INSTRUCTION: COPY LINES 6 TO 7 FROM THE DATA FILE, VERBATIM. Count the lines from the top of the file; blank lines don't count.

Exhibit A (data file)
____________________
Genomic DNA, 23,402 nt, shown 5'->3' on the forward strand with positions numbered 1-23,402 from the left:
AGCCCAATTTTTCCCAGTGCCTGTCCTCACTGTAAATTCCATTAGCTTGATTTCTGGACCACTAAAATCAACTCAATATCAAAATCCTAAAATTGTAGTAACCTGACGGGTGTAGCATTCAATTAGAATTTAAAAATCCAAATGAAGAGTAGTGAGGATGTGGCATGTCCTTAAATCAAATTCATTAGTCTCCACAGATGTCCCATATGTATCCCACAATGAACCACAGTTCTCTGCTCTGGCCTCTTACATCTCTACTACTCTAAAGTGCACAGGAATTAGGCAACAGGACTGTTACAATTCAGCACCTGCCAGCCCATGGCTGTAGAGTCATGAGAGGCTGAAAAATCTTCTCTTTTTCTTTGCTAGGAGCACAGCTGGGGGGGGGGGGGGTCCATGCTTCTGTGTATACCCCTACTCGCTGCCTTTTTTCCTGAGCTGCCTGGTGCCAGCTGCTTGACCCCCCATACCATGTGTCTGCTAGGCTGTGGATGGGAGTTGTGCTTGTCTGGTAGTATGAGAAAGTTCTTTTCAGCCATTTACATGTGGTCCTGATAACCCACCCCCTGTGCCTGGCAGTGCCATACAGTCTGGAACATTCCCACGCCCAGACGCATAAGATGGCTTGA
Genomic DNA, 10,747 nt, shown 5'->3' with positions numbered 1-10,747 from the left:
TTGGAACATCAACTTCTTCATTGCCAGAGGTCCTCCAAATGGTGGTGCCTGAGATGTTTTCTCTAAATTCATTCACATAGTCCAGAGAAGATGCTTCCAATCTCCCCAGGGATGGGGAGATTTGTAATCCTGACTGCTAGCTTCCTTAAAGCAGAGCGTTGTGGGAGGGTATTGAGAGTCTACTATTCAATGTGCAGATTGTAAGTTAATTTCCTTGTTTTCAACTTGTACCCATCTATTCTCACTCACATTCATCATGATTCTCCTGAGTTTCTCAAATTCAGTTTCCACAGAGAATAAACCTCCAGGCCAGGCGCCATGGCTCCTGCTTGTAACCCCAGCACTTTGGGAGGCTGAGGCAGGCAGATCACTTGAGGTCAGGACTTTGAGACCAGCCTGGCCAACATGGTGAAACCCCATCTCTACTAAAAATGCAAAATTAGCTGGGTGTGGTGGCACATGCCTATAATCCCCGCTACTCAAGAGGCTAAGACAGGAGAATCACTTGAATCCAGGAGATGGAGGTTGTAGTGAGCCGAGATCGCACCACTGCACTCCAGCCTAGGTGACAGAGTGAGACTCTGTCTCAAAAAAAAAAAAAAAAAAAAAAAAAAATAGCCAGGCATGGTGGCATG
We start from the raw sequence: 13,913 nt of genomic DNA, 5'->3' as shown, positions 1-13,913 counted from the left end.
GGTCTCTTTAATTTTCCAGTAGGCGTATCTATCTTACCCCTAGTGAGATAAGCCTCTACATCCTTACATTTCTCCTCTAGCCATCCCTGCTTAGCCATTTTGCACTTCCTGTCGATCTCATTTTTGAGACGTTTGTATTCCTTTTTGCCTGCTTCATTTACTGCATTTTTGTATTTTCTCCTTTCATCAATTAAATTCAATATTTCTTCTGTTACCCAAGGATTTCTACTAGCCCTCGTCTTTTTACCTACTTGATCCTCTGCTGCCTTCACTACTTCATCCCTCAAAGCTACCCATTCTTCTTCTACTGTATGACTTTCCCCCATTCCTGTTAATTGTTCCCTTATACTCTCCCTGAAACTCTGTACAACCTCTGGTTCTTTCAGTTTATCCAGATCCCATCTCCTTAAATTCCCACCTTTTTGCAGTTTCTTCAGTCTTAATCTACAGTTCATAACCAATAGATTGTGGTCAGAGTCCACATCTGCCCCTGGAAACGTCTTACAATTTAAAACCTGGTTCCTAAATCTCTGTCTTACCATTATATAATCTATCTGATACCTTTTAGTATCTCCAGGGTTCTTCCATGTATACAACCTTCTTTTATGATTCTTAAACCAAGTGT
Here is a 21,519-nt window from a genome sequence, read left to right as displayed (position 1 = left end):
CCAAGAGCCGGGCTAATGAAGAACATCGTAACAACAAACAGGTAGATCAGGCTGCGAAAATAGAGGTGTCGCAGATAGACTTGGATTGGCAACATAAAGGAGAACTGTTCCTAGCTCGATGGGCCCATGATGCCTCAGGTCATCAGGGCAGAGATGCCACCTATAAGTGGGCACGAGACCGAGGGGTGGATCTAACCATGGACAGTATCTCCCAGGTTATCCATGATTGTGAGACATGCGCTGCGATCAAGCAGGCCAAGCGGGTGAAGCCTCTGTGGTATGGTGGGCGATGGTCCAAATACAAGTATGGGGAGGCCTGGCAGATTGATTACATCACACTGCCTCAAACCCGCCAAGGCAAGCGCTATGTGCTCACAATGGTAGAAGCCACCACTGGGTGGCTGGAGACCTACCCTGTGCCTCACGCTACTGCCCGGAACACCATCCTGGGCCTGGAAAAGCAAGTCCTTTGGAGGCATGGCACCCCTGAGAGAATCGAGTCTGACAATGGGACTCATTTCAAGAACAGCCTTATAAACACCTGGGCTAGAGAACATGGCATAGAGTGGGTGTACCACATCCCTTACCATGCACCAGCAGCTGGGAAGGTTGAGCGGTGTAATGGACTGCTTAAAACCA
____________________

GGTCTCTTTAATTTTCCAGTAGGCGTATCTATCTTACCCCTAGTGAGATAAGCCTCTACATCCTTACATTTCTCCTCTAGCCATCCCTGCTTAGCCATTTTGCACTTCCTGTCGATCTCATTTTTGAGACGTTTGTATTCCTTTTTGCCTGCTTCATTTACTGCATTTTTGTATTTTCTCCTTTCATCAATTAAATTCAATATTTCTTCTGTTACCCAAGGATTTCTACTAGCCCTCGTCTTTTTACCTACTTGATCCTCTGCTGCCTTCACTACTTCATCCCTCAAAGCTACCCATTCTTCTTCTACTGTATGACTTTCCCCCATTCCTGTTAATTGTTCCCTTATACTCTCCCTGAAACTCTGTACAACCTCTGGTTCTTTCAGTTTATCCAGATCCCATCTCCTTAAATTCCCACCTTTTTGCAGTTTCTTCAGTCTTAATCTACAGTTCATAACCAATAGATTGTGGTCAGAGTCCACATCTGCCCCTGGAAACGTCTTACAATTTAAAACCTGGTTCCTAAATCTCTGTCTTACCATTATATAATCTATCTGATACCTTTTAGTATCTCCAGGGTTCTTCCATGTATACAACCTTCTTTTATGATTCTTAAACCAAGTGT
Here is a 21,519-nt window from a genome sequence, read left to right as displayed (position 1 = left end):